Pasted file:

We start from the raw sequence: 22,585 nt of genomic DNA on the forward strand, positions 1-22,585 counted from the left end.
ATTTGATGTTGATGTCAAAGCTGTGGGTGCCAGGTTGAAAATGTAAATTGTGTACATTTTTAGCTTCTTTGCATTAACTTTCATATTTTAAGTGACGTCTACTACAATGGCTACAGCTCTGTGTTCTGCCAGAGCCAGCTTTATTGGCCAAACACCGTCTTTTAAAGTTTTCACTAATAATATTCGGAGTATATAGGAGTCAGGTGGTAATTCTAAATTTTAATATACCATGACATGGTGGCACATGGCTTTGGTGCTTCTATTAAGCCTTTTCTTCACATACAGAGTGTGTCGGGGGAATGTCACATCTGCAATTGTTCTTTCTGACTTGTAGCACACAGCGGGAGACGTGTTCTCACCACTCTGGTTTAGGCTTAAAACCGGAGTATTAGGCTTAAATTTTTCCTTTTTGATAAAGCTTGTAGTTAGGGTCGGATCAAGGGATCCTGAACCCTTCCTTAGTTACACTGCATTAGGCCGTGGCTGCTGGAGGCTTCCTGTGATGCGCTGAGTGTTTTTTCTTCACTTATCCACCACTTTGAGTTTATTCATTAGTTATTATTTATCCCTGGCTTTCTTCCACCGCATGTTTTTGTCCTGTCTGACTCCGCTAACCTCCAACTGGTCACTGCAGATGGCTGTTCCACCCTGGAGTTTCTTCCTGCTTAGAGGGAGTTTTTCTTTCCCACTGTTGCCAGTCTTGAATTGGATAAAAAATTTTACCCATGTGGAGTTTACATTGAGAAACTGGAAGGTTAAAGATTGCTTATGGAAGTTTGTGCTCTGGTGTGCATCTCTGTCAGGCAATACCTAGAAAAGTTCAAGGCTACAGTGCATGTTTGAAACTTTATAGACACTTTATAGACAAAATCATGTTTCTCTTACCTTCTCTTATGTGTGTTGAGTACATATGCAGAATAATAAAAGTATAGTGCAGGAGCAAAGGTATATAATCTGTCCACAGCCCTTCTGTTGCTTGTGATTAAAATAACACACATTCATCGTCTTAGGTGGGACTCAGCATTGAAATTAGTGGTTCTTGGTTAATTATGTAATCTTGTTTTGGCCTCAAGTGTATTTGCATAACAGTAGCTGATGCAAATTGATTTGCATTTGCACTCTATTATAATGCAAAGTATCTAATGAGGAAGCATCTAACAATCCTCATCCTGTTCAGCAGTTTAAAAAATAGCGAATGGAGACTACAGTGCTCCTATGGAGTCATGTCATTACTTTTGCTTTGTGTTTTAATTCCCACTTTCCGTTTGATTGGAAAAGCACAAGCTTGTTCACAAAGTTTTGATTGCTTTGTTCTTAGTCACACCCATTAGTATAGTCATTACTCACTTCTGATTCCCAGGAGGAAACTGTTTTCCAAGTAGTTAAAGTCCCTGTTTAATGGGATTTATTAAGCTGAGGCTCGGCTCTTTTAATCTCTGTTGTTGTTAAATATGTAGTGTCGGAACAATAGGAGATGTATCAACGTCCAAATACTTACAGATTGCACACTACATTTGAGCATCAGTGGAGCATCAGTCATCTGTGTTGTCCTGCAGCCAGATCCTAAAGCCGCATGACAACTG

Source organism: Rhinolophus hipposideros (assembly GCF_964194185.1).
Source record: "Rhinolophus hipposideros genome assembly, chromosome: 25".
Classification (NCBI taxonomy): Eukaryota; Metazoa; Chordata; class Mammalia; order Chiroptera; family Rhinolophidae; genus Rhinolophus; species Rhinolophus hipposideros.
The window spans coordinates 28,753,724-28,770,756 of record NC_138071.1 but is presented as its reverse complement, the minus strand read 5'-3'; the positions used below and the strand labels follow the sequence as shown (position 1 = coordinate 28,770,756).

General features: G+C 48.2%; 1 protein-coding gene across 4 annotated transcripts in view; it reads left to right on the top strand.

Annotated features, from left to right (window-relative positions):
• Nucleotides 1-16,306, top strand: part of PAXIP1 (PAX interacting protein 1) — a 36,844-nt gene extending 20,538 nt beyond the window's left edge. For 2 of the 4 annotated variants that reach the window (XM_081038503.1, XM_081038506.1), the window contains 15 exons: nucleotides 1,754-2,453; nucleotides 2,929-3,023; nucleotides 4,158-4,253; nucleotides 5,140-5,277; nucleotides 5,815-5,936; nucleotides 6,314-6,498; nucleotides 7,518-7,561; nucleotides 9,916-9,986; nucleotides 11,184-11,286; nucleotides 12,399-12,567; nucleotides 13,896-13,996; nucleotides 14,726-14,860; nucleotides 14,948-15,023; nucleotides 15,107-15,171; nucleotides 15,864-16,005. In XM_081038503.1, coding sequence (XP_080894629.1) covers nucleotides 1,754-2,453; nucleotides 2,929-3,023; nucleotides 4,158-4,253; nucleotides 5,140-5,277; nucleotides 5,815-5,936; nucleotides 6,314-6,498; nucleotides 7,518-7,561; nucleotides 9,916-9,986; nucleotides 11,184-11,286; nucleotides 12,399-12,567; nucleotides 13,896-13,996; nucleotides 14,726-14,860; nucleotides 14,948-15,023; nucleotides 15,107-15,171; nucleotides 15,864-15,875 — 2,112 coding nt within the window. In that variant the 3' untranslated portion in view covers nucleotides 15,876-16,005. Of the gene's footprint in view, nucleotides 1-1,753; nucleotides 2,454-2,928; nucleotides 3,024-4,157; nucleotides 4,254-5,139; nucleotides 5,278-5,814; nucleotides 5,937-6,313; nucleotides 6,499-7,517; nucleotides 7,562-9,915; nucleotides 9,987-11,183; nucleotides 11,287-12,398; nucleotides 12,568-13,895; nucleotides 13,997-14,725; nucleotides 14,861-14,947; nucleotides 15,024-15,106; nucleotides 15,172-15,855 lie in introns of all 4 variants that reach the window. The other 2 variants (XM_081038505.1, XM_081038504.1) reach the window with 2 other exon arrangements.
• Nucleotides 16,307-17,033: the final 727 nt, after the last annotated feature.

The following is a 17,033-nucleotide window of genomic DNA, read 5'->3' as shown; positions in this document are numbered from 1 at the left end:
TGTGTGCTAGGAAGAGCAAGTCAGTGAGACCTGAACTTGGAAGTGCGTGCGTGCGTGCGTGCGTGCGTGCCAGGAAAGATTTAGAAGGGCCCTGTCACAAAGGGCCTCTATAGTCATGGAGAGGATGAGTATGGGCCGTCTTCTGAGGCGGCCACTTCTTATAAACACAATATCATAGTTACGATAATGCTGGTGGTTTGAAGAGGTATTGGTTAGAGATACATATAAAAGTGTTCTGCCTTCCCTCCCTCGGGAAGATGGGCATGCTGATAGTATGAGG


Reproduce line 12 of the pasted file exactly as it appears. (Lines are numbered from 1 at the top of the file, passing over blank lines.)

TGTGTGCTAGGAAGAGCAAGTCAGTGAGACCTGAACTTGGAAGTGCGTGCGTGCGTGCGTGCGTGCGTGCCAGGAAAGATTTAGAAGGGCCCTGTCACAAAGGGCCTCTATAGTCATGGAGAGGATGAGTATGGGCCGTCTTCTGAGGCGGCCACTTCTTATAAACACAATATCATAGTTACGATAATGCTGGTGGTTTGAAGAGGTATTGGTTAGAGATACATATAAAAGTGTTCTGCCTTCCCTCCCTCGGGAAGATGGGCATGCTGATAGTATGAGG